Seabeds covered by corals and sponges, gorgonian gardens, kelp forests, maërl and other highly valuable ecosystems located in the north of Spain, are the objectives of researchers on board the Oceana Ranger.
Since the beginning of June, Oceana’s research catamaran, the Ranger, has been carrying out a research campaign off the coast of Galicia, Spain, with the support of the Spanish Fundación Biodiversidad. This expedition aims to document vulnerable and valuable sea floors and propose they be included in the protected area network of the North Atlantic.
Deep sea coral forests are amongst the most spectacular seabeds discovered, especially those comprised of yellow tree coral Dendrophyllia cornigera, distributed between 80 and 500 meters depth in rocky sea bottoms linked to Galician estuaries. Extensive cup sponge and mushroom sponge fields harbouring a wide variety of life forms can also be found in this area. Various species of gorgonians, black coral and false black coral have also been found, some of which could be hundreds of years old.
A wide variety of marine species have been identified in this area, including small-spotted catshark (Scylliorhinus canícula), monkfish (Lophius piscatorius), pout (Trisopterus luscus), poor cod (Trisopterus minutus), Ballan wrasse (Labrus bergylta), rainbow wrasse (Coris julis), cuckoo wrasse (Labru bimaculatus), John Dory (Zeus faber), spiny starfish (Marthasterias glacialis), red starfish (Echinaster sepositus), ophiuran (Ophipholis aculeata), black holothurian (Holothuria forskali), common sea urchin (Echinus esculentus), sea urchin (Echinus acutus), melon sea urchin (Echinus melo), and lobster (Palinurus elephas).
Oceana has also analysed the ecosystems of Galician estuaries, and areas around the National Park of the Atlantic Islands, the Os Minarzos reserve and the Costa da Morte, where important sea floors comprised of maërl (free floating, red calcareous algae) can be found, as well as sea pens, kelp forests, detrital sand and mussel fields, forming the habitats of many cetaceans, including common dolphins (Delphinus delphis), bottlenose dolphins (Tursiops truncatus), harbour purpoises (Phocoena phocoena), Risso’s dolphins (Grampus griseus) and Minke whales (Balaenoptera acutorostrata).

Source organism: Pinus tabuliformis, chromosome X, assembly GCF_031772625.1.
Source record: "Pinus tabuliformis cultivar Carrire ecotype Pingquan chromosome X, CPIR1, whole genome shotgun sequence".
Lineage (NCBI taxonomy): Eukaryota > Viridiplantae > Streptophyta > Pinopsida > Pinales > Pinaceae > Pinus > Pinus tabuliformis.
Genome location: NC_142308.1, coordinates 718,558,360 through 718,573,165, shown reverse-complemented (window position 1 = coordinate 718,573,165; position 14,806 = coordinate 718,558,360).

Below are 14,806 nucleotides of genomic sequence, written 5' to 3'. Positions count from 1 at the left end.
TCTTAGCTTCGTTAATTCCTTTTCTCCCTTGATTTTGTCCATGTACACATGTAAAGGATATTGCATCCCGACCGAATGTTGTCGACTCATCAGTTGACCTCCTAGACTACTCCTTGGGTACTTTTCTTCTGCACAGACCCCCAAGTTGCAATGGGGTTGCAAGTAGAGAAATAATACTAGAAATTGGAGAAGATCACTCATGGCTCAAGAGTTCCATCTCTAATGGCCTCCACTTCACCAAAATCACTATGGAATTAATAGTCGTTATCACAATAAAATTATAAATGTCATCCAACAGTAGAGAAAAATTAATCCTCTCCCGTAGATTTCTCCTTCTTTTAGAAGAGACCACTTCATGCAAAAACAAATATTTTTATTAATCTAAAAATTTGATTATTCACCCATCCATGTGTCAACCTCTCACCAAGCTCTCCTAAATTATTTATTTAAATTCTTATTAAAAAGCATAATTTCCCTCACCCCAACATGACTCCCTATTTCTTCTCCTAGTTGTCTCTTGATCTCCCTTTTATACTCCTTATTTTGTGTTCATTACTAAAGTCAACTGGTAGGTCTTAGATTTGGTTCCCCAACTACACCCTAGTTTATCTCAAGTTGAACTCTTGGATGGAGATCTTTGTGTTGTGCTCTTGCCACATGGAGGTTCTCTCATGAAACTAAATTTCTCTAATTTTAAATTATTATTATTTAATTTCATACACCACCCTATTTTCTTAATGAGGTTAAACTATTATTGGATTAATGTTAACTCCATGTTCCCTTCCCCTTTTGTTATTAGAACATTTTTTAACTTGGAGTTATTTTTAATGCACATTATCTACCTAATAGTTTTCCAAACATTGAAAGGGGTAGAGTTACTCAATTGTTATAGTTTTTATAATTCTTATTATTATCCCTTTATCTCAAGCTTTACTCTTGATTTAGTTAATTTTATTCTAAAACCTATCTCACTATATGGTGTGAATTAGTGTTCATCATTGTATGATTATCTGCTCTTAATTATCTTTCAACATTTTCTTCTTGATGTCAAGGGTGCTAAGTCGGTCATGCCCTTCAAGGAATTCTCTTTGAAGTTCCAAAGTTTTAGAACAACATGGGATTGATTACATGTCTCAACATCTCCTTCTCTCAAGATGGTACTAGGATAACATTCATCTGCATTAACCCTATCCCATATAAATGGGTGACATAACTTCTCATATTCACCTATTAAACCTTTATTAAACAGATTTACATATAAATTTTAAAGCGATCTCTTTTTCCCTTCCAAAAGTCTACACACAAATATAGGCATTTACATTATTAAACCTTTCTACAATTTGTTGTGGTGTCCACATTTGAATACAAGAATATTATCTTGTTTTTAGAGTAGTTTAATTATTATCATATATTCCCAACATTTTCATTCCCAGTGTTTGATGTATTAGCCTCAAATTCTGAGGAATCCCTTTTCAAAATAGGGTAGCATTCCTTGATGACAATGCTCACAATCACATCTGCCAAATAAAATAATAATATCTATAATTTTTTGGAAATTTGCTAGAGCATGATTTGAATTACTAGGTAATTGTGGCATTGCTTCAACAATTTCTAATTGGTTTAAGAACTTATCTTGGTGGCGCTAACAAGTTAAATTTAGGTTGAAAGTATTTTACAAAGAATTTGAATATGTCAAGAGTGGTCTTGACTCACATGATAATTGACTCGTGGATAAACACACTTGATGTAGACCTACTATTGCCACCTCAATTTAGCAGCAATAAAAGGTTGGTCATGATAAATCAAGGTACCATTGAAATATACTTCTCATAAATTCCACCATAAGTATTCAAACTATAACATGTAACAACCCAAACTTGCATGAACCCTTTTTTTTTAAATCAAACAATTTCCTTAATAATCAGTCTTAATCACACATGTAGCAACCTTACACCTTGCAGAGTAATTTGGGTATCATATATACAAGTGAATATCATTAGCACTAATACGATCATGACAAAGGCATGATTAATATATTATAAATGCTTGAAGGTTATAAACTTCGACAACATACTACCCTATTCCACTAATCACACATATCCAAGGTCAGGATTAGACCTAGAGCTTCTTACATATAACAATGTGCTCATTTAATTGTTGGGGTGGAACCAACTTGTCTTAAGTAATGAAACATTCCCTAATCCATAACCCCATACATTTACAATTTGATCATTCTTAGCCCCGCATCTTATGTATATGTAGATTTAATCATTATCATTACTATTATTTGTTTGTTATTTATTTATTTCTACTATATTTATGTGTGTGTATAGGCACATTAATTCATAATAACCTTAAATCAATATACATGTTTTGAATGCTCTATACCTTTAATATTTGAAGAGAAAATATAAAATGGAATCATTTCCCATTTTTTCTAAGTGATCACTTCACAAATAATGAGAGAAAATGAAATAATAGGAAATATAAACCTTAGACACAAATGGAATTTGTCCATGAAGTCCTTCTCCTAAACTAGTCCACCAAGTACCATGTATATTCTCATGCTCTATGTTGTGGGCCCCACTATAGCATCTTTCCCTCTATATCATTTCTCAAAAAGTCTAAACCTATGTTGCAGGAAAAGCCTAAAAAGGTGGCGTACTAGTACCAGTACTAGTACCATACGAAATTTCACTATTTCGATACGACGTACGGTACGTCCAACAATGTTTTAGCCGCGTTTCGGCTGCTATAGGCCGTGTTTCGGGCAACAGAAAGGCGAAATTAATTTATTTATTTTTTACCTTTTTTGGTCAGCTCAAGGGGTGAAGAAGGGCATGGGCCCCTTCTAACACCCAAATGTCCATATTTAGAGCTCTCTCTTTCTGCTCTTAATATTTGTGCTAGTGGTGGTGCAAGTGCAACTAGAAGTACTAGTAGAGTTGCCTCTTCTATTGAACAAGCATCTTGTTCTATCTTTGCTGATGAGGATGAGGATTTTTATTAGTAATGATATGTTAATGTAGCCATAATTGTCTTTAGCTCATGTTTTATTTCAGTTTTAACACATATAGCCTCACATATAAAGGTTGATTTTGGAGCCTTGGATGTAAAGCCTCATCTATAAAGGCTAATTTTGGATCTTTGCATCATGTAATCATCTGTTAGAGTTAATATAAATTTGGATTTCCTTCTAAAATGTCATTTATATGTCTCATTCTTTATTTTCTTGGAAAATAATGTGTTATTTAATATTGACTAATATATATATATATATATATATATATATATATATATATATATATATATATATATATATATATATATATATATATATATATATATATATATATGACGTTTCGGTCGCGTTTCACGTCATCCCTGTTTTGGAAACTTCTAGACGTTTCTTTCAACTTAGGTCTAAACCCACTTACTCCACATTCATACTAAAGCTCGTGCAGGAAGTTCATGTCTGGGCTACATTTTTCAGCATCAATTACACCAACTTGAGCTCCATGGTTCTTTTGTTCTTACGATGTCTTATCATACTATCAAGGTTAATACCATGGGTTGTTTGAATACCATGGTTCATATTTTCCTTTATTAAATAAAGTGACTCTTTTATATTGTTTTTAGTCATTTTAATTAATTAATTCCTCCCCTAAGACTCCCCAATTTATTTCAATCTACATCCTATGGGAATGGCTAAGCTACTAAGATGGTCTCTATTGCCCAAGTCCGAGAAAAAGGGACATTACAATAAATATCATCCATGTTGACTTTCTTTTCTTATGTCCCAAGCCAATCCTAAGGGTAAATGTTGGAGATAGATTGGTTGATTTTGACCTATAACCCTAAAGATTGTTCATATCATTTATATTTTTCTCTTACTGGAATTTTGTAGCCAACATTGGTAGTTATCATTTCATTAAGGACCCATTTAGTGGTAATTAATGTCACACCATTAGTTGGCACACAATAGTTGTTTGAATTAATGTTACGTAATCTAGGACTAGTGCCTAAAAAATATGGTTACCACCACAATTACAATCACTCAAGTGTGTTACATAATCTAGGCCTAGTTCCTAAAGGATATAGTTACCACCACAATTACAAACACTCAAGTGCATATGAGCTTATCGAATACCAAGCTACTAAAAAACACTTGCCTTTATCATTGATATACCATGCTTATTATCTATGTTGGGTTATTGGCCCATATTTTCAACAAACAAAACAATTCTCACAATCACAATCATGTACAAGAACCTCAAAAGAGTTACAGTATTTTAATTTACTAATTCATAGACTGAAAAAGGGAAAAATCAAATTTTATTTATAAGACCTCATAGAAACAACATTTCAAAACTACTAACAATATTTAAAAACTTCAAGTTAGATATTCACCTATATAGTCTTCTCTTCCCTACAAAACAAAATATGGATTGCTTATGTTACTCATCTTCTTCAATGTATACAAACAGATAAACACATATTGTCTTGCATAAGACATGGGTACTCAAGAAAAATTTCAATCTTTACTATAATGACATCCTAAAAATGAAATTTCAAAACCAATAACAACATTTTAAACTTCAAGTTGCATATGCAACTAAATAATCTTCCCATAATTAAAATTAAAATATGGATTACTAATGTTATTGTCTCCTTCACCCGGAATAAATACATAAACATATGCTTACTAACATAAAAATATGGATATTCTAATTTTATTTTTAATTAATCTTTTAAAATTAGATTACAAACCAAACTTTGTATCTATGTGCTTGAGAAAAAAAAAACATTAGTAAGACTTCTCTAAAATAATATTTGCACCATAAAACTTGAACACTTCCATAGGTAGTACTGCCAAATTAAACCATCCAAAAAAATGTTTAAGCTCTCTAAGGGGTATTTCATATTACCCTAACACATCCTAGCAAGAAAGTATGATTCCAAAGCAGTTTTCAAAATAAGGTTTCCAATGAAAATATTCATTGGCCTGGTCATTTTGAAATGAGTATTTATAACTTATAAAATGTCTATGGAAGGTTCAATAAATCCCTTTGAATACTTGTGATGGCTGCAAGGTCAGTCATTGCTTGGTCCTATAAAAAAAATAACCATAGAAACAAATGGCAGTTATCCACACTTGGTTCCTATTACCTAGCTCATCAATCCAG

According to Oceana, the sea floors of the estuaries are immensely productive and harbour very high levels of biodiversity. Many of these areas, however, are subjected to unsustainable pressure from contamination, costal zone development and abusive exploitation of resources. Hard and soft sea floors are located in the deeper waters, after kelp-covered bottoms. These are sometimes covered by well-conserved sponges, corals and gorgonians that are, nevertheless, often damaged by abandoned fishing gear.
“Both the Spanish and Galician governments must increase their efforts to comply with international protection objectives. The Galician estuaries need special protection plans in order to maintain the rich ecosystems they harbour, while other areas are in need of marine reserves to protect their ecosystems and species, and ultimately revitalize the stocks of commercial species”, declared Ricardo Aguilar, Director of Research and Projects for Oceana Europe, on board the Ranger.
According to the Oslo-Paris Convention for the Conservation of the Marine Environment of the North-East Atlantic (OSPAR), all coastal countries must establish a network of protected areas before 2010. Furthermore, the United Nations Convention on Biological Diversity requires that at least 10% of marine areas be protected by 2012. In Europe, less than 0.5% of ocean waters are protected, so the declaration of marine protected areas must be accelerated in order to comply with international conventions. There are only two protected areas in Galicia, the National Park of the Atlantic Islands and the Os Miñarzos marine reserve.
“We hope that the information we are collecting will make the government’s work easier, so they may conserve the marine ecosystems. As we have communicated to the representatives of the Galician government and to the Galician fishermen’s associations, we hope that new marine reserves will be created soon in order to improve the management of marine resources and allow the ecosystems and depleted stocks to recover,” added Xavier Pastor, Executive Director of Oceana Europe.